Under North Carolina law, a lender or trustee who has the power of sale under a deed of trust may foreclosure it by following a statutorily prescribed procedure. At the outset, a hearing must be held before the court clerk (not the judge) to determine whether the foreclosure should take place or not. Notice of the hearing must be served in the manner in which a lawsuit is served, or by certified mail, return receipt requested, or, if no other process to give notice works after diligent effort, then the notice of the hearing can be posted in a conspicuous place on the property that will be foreclosed on.
Notice of the hearing must be sent to the borrower, anyone who owes money or could owe money on the loan and every person who has a recorded claim or lien on the real estate that would be affected by the foreclosure.
The notice must describe the real estate, give the name and address of the current lender, describe the nature of the default, state whether the loan has been accelerated and mention any right the borrower has to pay cure the default.
The notice must state that the borrower has the right to appear before the clerk of the court at the date and time specified and show cause as to why the foreclosure should not be held. The notice must state that the borrower does not have to appear, and that failure to attend does not preclude the buyer from trying to cure the default or buy at the foreclosure sale.
The notice should warn the borrower that the foreclosure buyer will be entitled to possession as soon as the foreclosure buyer accepts delivery of the deed to the property. The borrower is further advised to keep the lender informed as to the borrower's latest address to aid delivery of copies of any subsequent foreclosure notices.
The right to receive a notice of hearing may be waived, but only if the debt is over $100,000 and the waiver is in writing and signed in the presence of the witness. When such written waivers are delivered to the court clerk, the clerk may skip the hearing on whether the foreclosure should take place or not.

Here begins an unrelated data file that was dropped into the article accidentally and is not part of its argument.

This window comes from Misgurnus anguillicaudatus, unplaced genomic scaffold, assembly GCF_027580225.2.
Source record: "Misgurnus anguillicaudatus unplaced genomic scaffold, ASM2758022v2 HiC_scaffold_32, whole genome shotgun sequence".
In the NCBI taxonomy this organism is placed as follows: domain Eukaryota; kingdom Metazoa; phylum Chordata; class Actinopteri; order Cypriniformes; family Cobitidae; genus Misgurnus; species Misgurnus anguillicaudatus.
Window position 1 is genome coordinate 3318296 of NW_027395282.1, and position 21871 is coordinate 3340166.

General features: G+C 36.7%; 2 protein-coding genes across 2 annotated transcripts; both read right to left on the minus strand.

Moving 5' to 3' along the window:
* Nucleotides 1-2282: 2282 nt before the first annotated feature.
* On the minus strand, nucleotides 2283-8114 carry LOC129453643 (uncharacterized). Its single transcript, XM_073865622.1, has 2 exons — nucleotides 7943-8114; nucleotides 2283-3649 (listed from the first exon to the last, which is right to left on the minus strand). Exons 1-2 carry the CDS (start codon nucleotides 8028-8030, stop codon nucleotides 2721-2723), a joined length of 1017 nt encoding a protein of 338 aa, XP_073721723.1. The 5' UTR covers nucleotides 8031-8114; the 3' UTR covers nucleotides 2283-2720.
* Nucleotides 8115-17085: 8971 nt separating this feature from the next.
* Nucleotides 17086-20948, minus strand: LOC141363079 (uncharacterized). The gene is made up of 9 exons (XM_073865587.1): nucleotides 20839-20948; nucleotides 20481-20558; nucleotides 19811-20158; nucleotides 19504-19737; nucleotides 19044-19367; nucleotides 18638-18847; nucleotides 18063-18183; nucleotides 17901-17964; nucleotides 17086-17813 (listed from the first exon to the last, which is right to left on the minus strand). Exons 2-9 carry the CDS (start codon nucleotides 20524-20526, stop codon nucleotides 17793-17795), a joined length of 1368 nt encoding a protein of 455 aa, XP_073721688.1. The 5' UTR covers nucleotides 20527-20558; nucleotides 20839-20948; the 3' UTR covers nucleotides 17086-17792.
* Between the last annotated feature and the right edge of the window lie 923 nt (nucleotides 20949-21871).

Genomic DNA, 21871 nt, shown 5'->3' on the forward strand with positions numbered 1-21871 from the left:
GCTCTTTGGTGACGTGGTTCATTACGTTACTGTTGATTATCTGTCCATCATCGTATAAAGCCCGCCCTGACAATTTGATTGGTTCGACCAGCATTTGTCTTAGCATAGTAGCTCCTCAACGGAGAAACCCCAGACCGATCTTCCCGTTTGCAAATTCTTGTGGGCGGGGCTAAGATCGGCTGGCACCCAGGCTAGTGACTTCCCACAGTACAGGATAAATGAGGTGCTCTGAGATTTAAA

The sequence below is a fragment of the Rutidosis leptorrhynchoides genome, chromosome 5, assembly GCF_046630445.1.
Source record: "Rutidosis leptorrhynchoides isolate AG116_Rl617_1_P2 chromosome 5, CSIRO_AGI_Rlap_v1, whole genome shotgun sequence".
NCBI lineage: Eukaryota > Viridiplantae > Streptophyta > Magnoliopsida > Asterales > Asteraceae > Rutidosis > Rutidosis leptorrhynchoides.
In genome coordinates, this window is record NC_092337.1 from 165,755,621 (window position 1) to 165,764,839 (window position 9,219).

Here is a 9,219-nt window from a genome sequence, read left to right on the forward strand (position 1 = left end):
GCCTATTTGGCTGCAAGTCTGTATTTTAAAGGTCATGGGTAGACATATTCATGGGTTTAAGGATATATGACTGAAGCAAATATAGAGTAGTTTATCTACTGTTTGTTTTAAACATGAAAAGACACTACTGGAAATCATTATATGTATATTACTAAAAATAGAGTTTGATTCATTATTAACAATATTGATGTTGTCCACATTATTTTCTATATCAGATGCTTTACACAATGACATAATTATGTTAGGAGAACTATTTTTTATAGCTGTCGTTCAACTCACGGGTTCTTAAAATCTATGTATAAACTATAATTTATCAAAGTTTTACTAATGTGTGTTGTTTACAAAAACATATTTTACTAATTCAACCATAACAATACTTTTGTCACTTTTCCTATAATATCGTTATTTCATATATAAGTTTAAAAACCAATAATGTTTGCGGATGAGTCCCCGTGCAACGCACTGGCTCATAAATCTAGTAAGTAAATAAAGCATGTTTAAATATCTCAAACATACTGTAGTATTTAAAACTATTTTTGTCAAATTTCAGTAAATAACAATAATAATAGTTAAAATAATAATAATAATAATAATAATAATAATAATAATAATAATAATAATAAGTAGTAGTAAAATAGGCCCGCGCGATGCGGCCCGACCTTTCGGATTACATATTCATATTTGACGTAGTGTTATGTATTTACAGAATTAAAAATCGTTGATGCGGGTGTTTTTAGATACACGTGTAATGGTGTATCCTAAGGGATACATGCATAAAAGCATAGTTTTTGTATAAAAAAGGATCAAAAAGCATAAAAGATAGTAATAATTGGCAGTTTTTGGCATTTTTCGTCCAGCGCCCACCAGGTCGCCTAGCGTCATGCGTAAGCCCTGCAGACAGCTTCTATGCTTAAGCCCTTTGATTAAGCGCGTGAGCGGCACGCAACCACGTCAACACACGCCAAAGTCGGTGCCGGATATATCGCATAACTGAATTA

The clerk will hold the hearing. During the hearing, the clerk will consider evidence as to whether the debt exists, whether a default has occurred and whether the lender has the right to foreclose. If the clerk answers those questions in the lender's favor, he or she will authorize the foreclosure. Either side may appeal the clerk's ruling to the judge within ten days. (This is likely to be fruitless.)
The notice of sale shall describe the loan instruments. It must identify the original borrowers as they are shown in the deed records within ten days prior to the posting of the foreclosure notice. If someone other than the borrower owns or claims ownership of the property in an instrument that has been recorded, then such a person must be mentioned in the notice of the foreclosure sale.
The notice must give the date, hour and place of the sale, provided such date, hour and place are consistent with the state law regulating such sales. (More details will follow on the sale itself.) The notice must describe the property and state the terms of the sale and that the property will be sold subject to taxes, special assessments and any other terms required by the deed of trust, which must be specifically described.